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An absolutely first-rate longitudinal history of a unique civilization,
This review is from: THE RISE AND FALL OF ANCIENT EGYPT BY Wilkinson, Toby A. H.( Author)Hardcover on Mar-15-2011
It took me 3 tries to find a book that would offer a comprehensive tour of Egyptian civilization, from its origins in prehistory to its end with Cleopatra 3000 years later. The two previous books I read were deadly dull, one the driest of academic treatments (The Oxford History), the other a scholastic mess, ANcient Egypt; the former got mired in esoteric academic controversies while the latter was so flavorless and elementary as to bore completely. In contrast, this book offers snapshots of the dynasties and how they evolved, gives an interpretation of the religion and what drove the civilization, and makes hard judgments as to the type of society it was. All in wonderfully vivid, crisp prose. While written by a scholar for accuracy, it appeals immediately and effortlessly to laymen. The result is a genuine masterpiece that I was beginning to fear was impossible to achieve.
The root of the civilization began in the south along the Nile during the 4th C BCE, from cow herders who discovered how to apply farming techniques in the valley that flooded with fertile silt at the beginning of every growing season. This origin explains one of its oldest symbols associated with Pharaohs: the herding staff in one hand, the lash in the other. Though it began with a number of kingdoms, they were slowly consolidated under military leadership, extending north to the Mediterranean Sea. As it expanded, the empire incorporated local deities into their pantheon as a way of co-opting the loyalty of conquered locals, resulting in a huge collection of gods, sacred animals, and stories, many of them resembling Greek and even Christian traditions later. Not only was Egypt protected by natural barriers, but it was organized into one of the most effective early autocracies, mobilizing vast wealth and manpower over a coherent and safe region.
Wilkinson explains the ideology of the state with wonderful succinctness. The pharaoh was variously the embodiment, reflection, and instrument of the Gods on Earth, a keeper of the balance of nature whose power came at the price of showing the proper deference to the Gods in ritual, the erection of massive architectural tributes, and the maintenance of the economy. A large part of this was their work and life after death, when they exercised their right to join the Gods as immortals. It was an extremely hierarchical society, with everyone serving their parts, at least at first in sincere belief. It was a complete system that supported autocracy, was supposed to guarantee food and the weather, and that protected Egypt's security. Of course, if nature or events didn't cooperate, the Pharaohs found themselves in danger rather quickly.
Their works were unique in world history, massive undertakings on a scale never before seen or some would argue since. The largest 2 pyramids in Giza (after a notable debacle in the desert because too much weight was amassed on softer ground) took the work of 10,000 men over 20 years of labor! While the Giza pyramids were never surpassed, the Egyptians built almost constantly for 3000 years. They also developed jewelry, mummification techniques, and a complex writing system that conferred power of the rare literate scribes who kept the most meticulous records of early antiquity.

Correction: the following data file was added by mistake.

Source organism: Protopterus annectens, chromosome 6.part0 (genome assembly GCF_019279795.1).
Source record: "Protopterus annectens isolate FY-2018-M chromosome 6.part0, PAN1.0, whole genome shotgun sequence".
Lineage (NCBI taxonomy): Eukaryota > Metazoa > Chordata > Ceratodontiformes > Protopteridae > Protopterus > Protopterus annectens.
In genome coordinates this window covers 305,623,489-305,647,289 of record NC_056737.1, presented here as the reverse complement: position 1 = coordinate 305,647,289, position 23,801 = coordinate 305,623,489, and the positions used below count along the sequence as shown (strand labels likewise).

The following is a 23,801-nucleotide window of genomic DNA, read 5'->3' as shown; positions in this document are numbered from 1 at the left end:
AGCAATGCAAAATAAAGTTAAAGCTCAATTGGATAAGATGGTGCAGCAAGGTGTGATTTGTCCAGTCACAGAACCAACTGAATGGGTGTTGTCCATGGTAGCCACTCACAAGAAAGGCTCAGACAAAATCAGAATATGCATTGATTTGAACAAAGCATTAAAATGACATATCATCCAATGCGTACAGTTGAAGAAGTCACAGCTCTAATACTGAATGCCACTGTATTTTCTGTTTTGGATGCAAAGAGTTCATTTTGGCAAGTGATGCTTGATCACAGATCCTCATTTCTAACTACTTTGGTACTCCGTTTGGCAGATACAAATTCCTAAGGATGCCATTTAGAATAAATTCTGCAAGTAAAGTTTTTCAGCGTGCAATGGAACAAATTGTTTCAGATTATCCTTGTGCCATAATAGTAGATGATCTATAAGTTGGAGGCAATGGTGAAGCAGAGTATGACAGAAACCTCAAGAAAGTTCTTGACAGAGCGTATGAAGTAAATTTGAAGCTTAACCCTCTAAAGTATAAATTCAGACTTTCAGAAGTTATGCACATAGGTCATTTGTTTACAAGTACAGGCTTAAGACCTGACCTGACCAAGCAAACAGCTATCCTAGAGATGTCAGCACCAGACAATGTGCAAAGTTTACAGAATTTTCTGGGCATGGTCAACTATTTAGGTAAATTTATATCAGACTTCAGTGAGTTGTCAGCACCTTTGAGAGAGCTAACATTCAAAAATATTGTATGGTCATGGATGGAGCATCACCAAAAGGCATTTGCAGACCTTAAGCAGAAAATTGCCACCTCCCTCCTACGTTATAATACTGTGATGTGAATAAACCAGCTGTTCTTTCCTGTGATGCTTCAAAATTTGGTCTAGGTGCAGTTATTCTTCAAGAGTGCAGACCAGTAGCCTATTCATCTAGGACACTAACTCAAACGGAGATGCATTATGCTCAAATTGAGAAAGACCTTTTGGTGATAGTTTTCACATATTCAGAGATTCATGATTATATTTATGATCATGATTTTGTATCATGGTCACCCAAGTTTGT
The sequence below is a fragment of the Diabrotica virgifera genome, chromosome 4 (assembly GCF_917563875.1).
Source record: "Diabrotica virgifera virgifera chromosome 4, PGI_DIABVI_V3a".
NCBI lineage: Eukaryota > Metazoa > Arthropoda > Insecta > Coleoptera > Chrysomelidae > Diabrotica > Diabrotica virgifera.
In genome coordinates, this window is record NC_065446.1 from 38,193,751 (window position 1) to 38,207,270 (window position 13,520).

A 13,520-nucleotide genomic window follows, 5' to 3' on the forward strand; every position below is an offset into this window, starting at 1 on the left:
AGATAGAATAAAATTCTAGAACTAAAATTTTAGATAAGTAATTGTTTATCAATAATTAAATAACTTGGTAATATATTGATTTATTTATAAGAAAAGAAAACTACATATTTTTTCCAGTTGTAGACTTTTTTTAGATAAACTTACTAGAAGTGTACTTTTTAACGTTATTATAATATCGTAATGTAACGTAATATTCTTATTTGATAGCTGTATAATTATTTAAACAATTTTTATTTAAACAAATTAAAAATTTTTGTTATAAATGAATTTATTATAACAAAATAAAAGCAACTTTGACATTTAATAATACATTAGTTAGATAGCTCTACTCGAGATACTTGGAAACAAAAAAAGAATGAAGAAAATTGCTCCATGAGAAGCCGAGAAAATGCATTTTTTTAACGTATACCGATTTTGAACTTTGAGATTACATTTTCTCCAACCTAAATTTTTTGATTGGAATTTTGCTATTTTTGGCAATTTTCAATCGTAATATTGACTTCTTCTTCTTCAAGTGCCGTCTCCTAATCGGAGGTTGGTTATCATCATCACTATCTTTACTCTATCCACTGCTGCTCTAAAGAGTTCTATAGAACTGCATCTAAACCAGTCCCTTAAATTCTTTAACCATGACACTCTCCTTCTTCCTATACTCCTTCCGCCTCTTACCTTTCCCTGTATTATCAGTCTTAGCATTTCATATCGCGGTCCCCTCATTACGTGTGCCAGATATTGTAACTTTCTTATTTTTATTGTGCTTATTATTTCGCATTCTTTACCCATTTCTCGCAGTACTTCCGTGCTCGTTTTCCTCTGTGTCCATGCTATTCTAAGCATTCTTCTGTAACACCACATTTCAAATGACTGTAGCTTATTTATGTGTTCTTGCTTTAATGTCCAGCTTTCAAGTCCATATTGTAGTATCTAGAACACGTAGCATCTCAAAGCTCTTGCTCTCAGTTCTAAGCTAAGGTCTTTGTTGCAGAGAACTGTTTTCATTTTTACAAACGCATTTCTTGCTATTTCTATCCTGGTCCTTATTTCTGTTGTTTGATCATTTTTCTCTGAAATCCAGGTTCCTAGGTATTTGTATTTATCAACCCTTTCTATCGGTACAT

The contours of the state wavered between centralization and delegation that led to 2 breakdowns of authority over intervals of over 1000 years, with dark ages that could last centuries as central power re-consolidated itself. The Pharaohs were hereditary autocrats, constantly expanding outwards, and later they came from the military, as restorers of order. It was only after 2100 years that the ideology itself began to break down, beginning first with the military Pharaohs who emerged after the collapse of the Rameside dynasty, accelerating as Egypt fell to a succession of foreign invaders, ending finally with its incorporation into Rome. In the last 900 years, as ideological beliefs eroded, led to a series bizarre cults and lacked spirit and became industries, in which cats, baboons, and ibexes were worshipped and mummified. This kind of cycle should give anyone pause when thinking that our way is the right way and will endure in the vastly diverse panorama of human possibility.
To cover interesting or consequential monarchs, Wilkinson focuses on a number of them in greater detail, such as Akhenaten, the monotheist heretic and father of Tutankhamen, or Cleopatra as the last one of all. He never gets mired in academic proofs, yet provides an accurate and balanced picture that is beautifully written.
Many reviewers appear put off by the author's criticisms of the society, i.e. that it was a brutal autocracy, even a proto-totalitarian state. I would defend his right to make such judgments because they come from a lifetime of study and teaching. Besides, they stimulate further inquiry rather than glibly cut off avenues, the mark of a great educator. Recommended with the greatest enthusiasm.